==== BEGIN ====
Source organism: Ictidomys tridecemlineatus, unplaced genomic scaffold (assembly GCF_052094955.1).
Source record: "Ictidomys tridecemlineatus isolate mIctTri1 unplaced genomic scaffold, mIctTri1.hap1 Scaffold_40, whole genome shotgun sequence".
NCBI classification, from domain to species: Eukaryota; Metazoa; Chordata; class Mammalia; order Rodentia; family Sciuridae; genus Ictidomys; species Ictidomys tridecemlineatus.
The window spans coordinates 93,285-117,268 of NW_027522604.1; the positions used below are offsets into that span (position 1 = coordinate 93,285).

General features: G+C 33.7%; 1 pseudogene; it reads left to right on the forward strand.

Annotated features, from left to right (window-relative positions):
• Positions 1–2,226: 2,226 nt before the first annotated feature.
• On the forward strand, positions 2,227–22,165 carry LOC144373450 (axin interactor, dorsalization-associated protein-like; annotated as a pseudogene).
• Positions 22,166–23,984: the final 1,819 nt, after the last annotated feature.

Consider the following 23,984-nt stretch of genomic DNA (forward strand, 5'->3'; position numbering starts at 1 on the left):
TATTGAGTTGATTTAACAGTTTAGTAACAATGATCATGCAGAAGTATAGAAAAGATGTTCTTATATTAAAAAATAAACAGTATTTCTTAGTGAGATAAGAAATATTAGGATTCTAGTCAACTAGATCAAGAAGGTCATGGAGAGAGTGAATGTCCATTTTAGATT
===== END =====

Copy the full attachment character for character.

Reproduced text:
Source organism: Ictidomys tridecemlineatus, unplaced genomic scaffold (assembly GCF_052094955.1).
Source record: "Ictidomys tridecemlineatus isolate mIctTri1 unplaced genomic scaffold, mIctTri1.hap1 Scaffold_40, whole genome shotgun sequence".
NCBI classification, from domain to species: Eukaryota; Metazoa; Chordata; class Mammalia; order Rodentia; family Sciuridae; genus Ictidomys; species Ictidomys tridecemlineatus.
The window spans coordinates 93,285-117,268 of NW_027522604.1; the positions used below are offsets into that span (position 1 = coordinate 93,285).

General features: G+C 33.7%; 1 pseudogene; it reads left to right on the forward strand.

Annotated features, from left to right (window-relative positions):
• Positions 1–2,226: 2,226 nt before the first annotated feature.
• On the forward strand, positions 2,227–22,165 carry LOC144373450 (axin interactor, dorsalization-associated protein-like; annotated as a pseudogene).
• Positions 22,166–23,984: the final 1,819 nt, after the last annotated feature.

Consider the following 23,984-nt stretch of genomic DNA (forward strand, 5'->3'; position numbering starts at 1 on the left):
TATTGAGTTGATTTAACAGTTTAGTAACAATGATCATGCAGAAGTATAGAAAAGATGTTCTTATATTAAAAAATAAACAGTATTTCTTAGTGAGATAAGAAATATTAGGATTCTAGTCAACTAGATCAAGAAGGTCATGGAGAGAGTGAATGTCCATTTTAGATT